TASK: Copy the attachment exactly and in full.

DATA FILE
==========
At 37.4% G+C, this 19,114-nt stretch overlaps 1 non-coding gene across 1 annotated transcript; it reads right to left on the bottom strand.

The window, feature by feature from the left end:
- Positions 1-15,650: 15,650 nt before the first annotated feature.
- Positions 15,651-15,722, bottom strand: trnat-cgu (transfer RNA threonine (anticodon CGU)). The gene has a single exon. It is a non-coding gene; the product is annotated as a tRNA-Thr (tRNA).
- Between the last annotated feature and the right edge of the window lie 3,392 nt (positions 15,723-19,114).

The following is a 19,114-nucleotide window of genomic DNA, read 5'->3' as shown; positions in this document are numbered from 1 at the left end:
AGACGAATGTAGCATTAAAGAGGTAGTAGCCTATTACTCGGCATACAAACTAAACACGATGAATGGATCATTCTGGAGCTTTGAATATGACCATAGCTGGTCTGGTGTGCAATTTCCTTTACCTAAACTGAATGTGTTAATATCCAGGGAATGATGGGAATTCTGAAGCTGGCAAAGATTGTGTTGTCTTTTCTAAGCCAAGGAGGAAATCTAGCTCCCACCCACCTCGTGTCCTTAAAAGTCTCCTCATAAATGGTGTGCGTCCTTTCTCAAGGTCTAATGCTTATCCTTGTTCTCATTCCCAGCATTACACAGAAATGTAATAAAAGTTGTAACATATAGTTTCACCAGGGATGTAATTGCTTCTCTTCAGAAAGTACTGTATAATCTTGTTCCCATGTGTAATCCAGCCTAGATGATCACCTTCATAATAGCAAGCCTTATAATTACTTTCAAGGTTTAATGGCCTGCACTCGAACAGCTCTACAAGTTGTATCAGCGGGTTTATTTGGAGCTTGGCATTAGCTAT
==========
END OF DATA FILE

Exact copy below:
At 37.4% G+C, this 19,114-nt stretch overlaps 1 non-coding gene across 1 annotated transcript; it reads right to left on the bottom strand.

The window, feature by feature from the left end:
- Positions 1-15,650: 15,650 nt before the first annotated feature.
- Positions 15,651-15,722, bottom strand: trnat-cgu (transfer RNA threonine (anticodon CGU)). The gene has a single exon. It is a non-coding gene; the product is annotated as a tRNA-Thr (tRNA).
- Between the last annotated feature and the right edge of the window lie 3,392 nt (positions 15,723-19,114).

The following is a 19,114-nucleotide window of genomic DNA, read 5'->3' as shown; positions in this document are numbered from 1 at the left end:
AGACGAATGTAGCATTAAAGAGGTAGTAGCCTATTACTCGGCATACAAACTAAACACGATGAATGGATCATTCTGGAGCTTTGAATATGACCATAGCTGGTCTGGTGTGCAATTTCCTTTACCTAAACTGAATGTGTTAATATCCAGGGAATGATGGGAATTCTGAAGCTGGCAAAGATTGTGTTGTCTTTTCTAAGCCAAGGAGGAAATCTAGCTCCCACCCACCTCGTGTCCTTAAAAGTCTCCTCATAAATGGTGTGCGTCCTTTCTCAAGGTCTAATGCTTATCCTTGTTCTCATTCCCAGCATTACACAGAAATGTAATAAAAGTTGTAACATATAGTTTCACCAGGGATGTAATTGCTTCTCTTCAGAAAGTACTGTATAATCTTGTTCCCATGTGTAATCCAGCCTAGATGATCACCTTCATAATAGCAAGCCTTATAATTACTTTCAAGGTTTAATGGCCTGCACTCGAACAGCTCTACAAGTTGTATCAGCGGGTTTATTTGGAGCTTGGCATTAGCTAT